Become an Influencer

Solutions that are imposed rarely last.

Posted Mar 31, 2019

     “In solving complex problems and resolving contentious issues, the most effective leaders use their influence much more than their authority. The goal is to solve problems so that they stay solved. Solutions imposed rarely last." —4-star General Marty Dempsey (ret.)

Non-ADHD partners often ask me how to move away from the parenting role they are in while still getting their concerns heard and needs met. This quote helps explain why I suggest that they step away from “being in charge” and dictating how things should/will go and instead think of themselves as influencers. Not only does making requests (versus telling or directing) show respect and communicate to your spouse that you wish to be partners, over time it also strengthens your position in the relationship. Requests are easier to "hear" and think about — and less likely to be responded to with defensiveness by your partner. Over time, as your relationship rebalances and your partner becomes more open to your requests, they are also more likely to be adopted . . . or at least discussed and considered.

It’s tempting to take over and be in charge when your partner has ADHD — saying, "This is what we’re doing" — because you are faced regularly with the inconsistency that ADHD adds. Your partner promises to do something, then doesn’t plan accurately or misestimates the time it will take. You thought you were in agreement on how to solve a problem, and then it turns out your partner didn’t really agree, and nothing moves ahead. There are many more instances . . . you probably recognize them.

But though it’s tempting to take over, it’s hurtful to the relationship, as it puts you in that parent-child dynamic death spiral.

Becoming an influencer, rather than the family authority, takes time and patience, but is quite important for the overall health of your relationship and for getting what you want from your partner.

Here are some ideas for how to move from imposing solutions on your partner to influencing the outcome of your interactions:

  • First and foremost, do all you can so that both of you move out of the over-functioning parenting role (non-ADHD partner) and out of the under-functioning child role (ADHD partner). For ADHD partners, this means really owning and taking on managing the ADHD.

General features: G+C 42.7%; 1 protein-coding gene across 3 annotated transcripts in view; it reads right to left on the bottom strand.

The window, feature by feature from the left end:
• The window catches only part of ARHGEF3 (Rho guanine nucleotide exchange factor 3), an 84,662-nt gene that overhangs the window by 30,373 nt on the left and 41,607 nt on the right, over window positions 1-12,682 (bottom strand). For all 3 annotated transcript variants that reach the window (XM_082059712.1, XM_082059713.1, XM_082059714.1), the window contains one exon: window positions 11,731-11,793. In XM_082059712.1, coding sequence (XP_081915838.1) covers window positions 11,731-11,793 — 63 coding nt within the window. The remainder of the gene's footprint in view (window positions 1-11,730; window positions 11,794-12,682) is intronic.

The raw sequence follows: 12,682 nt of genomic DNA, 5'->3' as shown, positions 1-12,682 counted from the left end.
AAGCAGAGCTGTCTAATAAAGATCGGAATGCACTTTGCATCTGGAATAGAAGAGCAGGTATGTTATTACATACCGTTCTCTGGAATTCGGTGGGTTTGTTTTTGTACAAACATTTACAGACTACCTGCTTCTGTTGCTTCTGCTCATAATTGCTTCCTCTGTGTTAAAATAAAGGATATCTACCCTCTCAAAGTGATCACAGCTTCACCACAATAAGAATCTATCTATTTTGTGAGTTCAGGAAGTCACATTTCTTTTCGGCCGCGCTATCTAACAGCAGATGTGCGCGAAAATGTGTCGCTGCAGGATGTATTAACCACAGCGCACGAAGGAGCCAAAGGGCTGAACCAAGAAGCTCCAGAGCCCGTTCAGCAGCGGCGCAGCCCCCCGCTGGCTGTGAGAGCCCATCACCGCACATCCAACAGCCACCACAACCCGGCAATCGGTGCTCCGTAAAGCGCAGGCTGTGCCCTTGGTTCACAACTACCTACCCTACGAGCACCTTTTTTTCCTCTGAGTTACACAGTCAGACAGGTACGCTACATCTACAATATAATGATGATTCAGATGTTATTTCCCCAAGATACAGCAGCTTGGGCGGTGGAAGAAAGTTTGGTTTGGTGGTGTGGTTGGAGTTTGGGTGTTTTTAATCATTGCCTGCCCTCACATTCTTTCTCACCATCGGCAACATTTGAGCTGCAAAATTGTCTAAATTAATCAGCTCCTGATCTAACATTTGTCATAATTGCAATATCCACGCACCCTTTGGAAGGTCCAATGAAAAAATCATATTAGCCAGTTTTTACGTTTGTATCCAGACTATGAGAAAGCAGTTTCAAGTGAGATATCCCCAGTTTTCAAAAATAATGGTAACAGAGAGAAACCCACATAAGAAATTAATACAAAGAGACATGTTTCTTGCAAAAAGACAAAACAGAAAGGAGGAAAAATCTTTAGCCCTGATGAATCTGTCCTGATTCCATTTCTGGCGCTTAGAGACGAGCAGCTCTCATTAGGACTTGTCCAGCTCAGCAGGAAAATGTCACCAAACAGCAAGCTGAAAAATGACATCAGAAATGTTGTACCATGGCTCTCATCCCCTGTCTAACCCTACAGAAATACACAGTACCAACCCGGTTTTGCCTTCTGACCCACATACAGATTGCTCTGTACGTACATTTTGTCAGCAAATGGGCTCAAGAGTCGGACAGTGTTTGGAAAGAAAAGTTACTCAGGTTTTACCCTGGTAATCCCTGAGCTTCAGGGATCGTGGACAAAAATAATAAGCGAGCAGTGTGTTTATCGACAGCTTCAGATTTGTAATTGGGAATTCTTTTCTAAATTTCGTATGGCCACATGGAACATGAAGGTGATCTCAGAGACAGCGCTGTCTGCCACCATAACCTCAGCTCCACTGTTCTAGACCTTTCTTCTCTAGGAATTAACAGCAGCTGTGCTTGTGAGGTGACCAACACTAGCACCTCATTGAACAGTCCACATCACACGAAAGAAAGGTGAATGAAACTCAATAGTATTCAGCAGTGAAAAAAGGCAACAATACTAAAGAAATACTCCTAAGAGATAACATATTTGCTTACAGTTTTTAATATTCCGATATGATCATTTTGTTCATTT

• Use the power of curiosity — when you ask your partner questions about his or her position or ideas, you may learn something that opens up a new path based on both your needs. In addition, your partner will be pleased with the attention and more open to what you are talking about
  • Brainstorm possible approaches instead of immediately trying to solve a problem. You’ll have more options from which to choose.
  • Remain calm as you speak, and remember to start with a request rather than a criticism.
  • Make sure you have your partner’s full attention before speaking. This is particularly important when ADHD is in the mix.
  • Look for patterns and talk about those, rather than focusing on individual incidents. Your partner will be less defensive, and therefore easier to influence. (For example: “I’ve really been missing you these days — how about going out on a date Friday?” works better to get some connection time together than “You didn’t schedule that date you promised to put together.”
  • Before you speak, let your partner know if you are simply wanting to "talk out loud" instead of seeking a solution. Both parties will feel less frustrated if this is clear at the outset of a conversation.
  • Make sure that you both recognize and acknowledge good work — don’t let anger keep you from being positive.

As Dempsey notes, "solutions imposed rarely last" . . . but I’m guessing you’ve already experienced that.